Marian Diamond (1926-2017) was an American neuroscientist. Her work changed scientific understanding of the brain from being a static organ that generated with age to one that could be affected by experiences. As she so well put it: “Use it or lose it.”
In examining four chunks of Einstein’s brain, which she said looked like “sugar lumps” sent to her in a mayonnaise jar in 1984, she discovered that it had an average-above number of “glial cells” in the areas thought to control maths and linguistic skills.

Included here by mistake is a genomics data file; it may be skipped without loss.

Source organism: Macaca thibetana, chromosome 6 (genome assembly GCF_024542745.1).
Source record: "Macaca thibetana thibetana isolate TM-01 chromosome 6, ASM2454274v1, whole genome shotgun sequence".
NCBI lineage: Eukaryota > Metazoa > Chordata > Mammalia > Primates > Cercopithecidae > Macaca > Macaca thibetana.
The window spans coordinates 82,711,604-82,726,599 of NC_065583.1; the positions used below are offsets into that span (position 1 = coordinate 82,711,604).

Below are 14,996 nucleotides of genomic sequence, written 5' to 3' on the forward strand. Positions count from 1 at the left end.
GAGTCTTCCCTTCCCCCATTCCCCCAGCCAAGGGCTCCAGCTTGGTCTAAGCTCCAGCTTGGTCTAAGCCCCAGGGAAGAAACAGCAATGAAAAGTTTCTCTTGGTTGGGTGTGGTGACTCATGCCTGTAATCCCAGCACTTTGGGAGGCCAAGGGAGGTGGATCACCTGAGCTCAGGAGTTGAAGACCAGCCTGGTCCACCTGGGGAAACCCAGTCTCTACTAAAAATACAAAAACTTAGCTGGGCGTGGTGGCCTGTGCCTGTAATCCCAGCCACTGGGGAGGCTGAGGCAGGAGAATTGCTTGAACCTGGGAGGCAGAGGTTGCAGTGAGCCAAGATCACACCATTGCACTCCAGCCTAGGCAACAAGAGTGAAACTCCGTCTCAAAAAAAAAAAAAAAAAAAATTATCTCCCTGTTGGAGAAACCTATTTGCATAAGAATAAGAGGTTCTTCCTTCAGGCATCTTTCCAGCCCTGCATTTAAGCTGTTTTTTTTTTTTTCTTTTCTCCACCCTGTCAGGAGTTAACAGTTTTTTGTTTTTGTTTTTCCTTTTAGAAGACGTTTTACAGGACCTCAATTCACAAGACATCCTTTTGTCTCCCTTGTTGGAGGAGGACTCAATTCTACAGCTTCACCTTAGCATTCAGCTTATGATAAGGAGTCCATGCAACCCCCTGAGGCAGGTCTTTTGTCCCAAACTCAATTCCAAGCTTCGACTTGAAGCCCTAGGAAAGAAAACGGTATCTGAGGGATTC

Later, in the 1990s, a researcher at Stanford was able to make sense of Professor Diamond’s findings by establishing a connection between glial cells and the role they play in neutron-building and brain development.
I am not a scientist – though a guilty pleasure is popular science, and Stephen Hawking a particular hero (one day I might understand a fraction of what he writes). But in reading about Ms Diamond I hope I’ve done exactly what she promoted – use it, or lose it, indeed.